‘Star Trek IV: The Voyage Home’ Spotlights Greenpeace Efforts
WASHINGTON (AP) _ When Adm. James T. Kirk and the crew of the Starship Enterprise saved the 23rd century Earth from an alien space probe, they also focused attention on Greenpeace’s efforts to stop commercial whaling.
Is it logical to hunt a species to extinction, the half-Vulcan, half-human Mr. Spock asks in ″Star Trek IV: The Voyage Home,″ as he and other members of the Enterprise crew go back in time to retrieve two humpback whales to neutralize the probe.
The Greenpeace organization, which for 15 years has fought to save the whales, heartily agrees with Mr. Spock, in real life actor-director Leonard Nimoy, and is grateful to him for the movie’s focus.
″It’s brought attention to the fact that whaling is still going on,″ says Gene Wilkinson, wildlife legislative director at Greenpeace’s Washington chapter. ″The whale population is vulnerable to the point of extinction.
″Also it stands for a whole lot of species that countries are exploiting or losing due to extinction,″ Wilkinson said.
″Star Trek IV: The Voyage Home″ portrays the humpback whale as being extinct since the 21st century. The alien space probe, which is draining power from the 23rd century Earth, emits sounds the crew eventually determines to be that of the whale.
The crew jets back to 1986 to capture two humpback whales, transport them to the future and save Earth.
Since its November release, the movie has grossed $107.3 million, placing it among the top five films of 1986, said Harry Garrison, an analyst for Paramount Pictures. ″Star Trek IV″ also has garnered four Academy Award nominations, including cinematography, original score, sound and sound effects editing.
Translating the movie’s gross into number of viewers is difficult with variables such as discount tickets and complimentary passes, according to Paramount officials.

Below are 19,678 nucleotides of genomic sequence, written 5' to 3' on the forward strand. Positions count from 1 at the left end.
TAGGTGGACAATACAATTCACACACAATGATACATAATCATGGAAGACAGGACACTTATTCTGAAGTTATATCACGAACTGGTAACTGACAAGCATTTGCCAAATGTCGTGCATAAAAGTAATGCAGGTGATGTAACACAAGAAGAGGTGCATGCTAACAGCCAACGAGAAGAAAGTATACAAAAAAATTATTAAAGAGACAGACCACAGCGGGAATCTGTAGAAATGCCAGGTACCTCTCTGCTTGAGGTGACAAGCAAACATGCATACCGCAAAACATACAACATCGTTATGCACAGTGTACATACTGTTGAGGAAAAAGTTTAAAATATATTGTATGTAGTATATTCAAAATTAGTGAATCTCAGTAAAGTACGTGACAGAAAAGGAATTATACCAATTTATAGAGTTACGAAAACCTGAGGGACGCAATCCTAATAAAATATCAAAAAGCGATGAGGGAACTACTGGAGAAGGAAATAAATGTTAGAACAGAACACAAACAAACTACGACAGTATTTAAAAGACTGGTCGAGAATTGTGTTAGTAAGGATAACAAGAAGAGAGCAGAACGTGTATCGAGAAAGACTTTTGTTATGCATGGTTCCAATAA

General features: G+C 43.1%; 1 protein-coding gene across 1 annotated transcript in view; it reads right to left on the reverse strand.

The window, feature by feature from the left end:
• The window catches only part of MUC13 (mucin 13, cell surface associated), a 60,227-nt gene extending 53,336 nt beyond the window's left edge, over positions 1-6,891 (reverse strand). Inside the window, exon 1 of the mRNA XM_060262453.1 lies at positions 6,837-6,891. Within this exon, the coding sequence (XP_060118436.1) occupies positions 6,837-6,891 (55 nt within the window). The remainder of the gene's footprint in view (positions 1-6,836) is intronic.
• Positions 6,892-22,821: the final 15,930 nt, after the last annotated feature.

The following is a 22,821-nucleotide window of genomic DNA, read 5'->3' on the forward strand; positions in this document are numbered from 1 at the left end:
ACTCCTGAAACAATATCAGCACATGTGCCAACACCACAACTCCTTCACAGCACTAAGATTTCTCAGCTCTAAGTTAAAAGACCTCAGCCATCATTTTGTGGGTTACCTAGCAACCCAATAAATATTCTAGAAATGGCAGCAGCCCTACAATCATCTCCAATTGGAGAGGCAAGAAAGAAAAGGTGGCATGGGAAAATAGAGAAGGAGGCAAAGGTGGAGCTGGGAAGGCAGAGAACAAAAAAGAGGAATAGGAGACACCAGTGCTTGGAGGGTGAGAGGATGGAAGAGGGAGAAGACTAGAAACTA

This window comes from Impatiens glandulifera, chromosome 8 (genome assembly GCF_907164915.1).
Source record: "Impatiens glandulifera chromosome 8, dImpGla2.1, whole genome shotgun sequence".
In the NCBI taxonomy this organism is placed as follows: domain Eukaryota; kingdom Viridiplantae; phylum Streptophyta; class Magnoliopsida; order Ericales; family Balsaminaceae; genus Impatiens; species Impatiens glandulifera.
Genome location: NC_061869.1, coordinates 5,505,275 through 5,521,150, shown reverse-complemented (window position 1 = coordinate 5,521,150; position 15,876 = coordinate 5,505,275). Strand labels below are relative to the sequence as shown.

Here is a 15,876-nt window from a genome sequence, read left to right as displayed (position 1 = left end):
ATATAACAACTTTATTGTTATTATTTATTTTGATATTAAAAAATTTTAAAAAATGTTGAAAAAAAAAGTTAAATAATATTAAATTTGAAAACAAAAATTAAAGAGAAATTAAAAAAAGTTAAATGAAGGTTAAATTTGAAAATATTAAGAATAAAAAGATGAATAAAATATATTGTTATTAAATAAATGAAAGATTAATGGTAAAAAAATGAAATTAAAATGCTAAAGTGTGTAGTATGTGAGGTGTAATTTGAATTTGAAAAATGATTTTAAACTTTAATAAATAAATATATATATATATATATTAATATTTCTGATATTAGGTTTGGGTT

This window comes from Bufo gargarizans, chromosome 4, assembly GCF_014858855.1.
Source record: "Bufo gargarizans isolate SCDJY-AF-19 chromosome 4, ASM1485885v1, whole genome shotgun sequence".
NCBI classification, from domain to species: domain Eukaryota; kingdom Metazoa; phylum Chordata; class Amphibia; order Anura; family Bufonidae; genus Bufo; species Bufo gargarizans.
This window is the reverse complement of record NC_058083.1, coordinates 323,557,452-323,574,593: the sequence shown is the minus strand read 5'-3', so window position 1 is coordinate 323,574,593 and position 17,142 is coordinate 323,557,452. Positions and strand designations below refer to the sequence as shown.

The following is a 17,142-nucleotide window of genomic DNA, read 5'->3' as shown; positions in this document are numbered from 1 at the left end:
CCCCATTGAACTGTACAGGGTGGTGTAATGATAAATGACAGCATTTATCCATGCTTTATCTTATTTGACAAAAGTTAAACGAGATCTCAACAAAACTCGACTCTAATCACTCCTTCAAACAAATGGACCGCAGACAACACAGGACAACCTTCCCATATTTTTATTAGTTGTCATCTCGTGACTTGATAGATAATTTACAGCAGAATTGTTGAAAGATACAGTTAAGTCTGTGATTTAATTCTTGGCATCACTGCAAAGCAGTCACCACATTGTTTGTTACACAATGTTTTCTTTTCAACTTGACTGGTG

Greenpeace, though, heard from some of those movie-goers soon after the film hit the screen.
The Washington, D.C., office, one of six regional offices nationwide, noticed a marked increase in phone calls and letters, with school children requesting information for assignments and members of the general public wondering whether whaling was still going on.
Russ Wild, assistant media director, said that of approximately 75 people who saw the movie and wrote to the organization immediately following the film’s release, 60 included donations. The receptionist at the chapter’s office fielded about 25 calls a day, Wild said.
However, the organization did not keep an official count of the calls and letters, Wilkinson said. And although donations increased, Greenpeace is unsure whether a membership drive or the movie is responsible.
″All of the elements ... subtly reinforce why Greenpeace exists,″ said Wilkinson.
Greenpeace officials contend the movie has some factual errors. For example, the minke whale, not the humpback whale, is the target of commercial whalers from the Soviet Union, Norway, Iceland, Japan and South Korea.
″The humpback is no longer being hunted to the point of being commercially extinct,″ Wilkinson said.
But the National Marine Fisheries Service has classified the humpback as endangered, with only 10,000 remaining from the approximately 120,000 that once existed.
The movie also showed a Finnish whaling crew hunting the ocean-dwelling mammals. Finland, however, has honored the full moratorium on commercial whaling that was passed by the International Whaling Commission in 1982, Wilkinson said.
″If this had been a Jacques Costeau documentary, it would be unforgivable,″ said Peter Dykstra, media director for the local chapter. ″For the frame of reference that is Hollywood ... the message is right on the money.″
Greenpeace, which began in 1971 as the 12-member Don’t Make A Wave Committee in Vancouver, British Columbia, has national organizations in 17 countries and 1.5 million members worldwide.
Employing mostly young, idealistic volunteers, the group campaigns on a range of environmental and anti-war issues, with an emphasis on wildlife protection, toxic-waste disposal and nuclear weapons.
The group is known for sending out volunteers in rubber boats in the path of whaling harpooners - a fact not lost on Nimoy, who along with William Shatner, who plays Kirk, are active contributors to Greenpeace.
″There’s a homage to Greenpeace in the movie because the idea of putting the spaceship between the whaling ship and the whales and being hit by the harpoon has Greenpeace roots,″ Nimoy said in a published interview in November.
″Greenpeace used to go out in rubber rafts in front of the Russian ships to try to prevent them from firing their harpoons, and that’s where that idea came from.
″But I did not set out to make a cause film,″ he said. ″It’s a piece of entertainment in which there are some ideas.″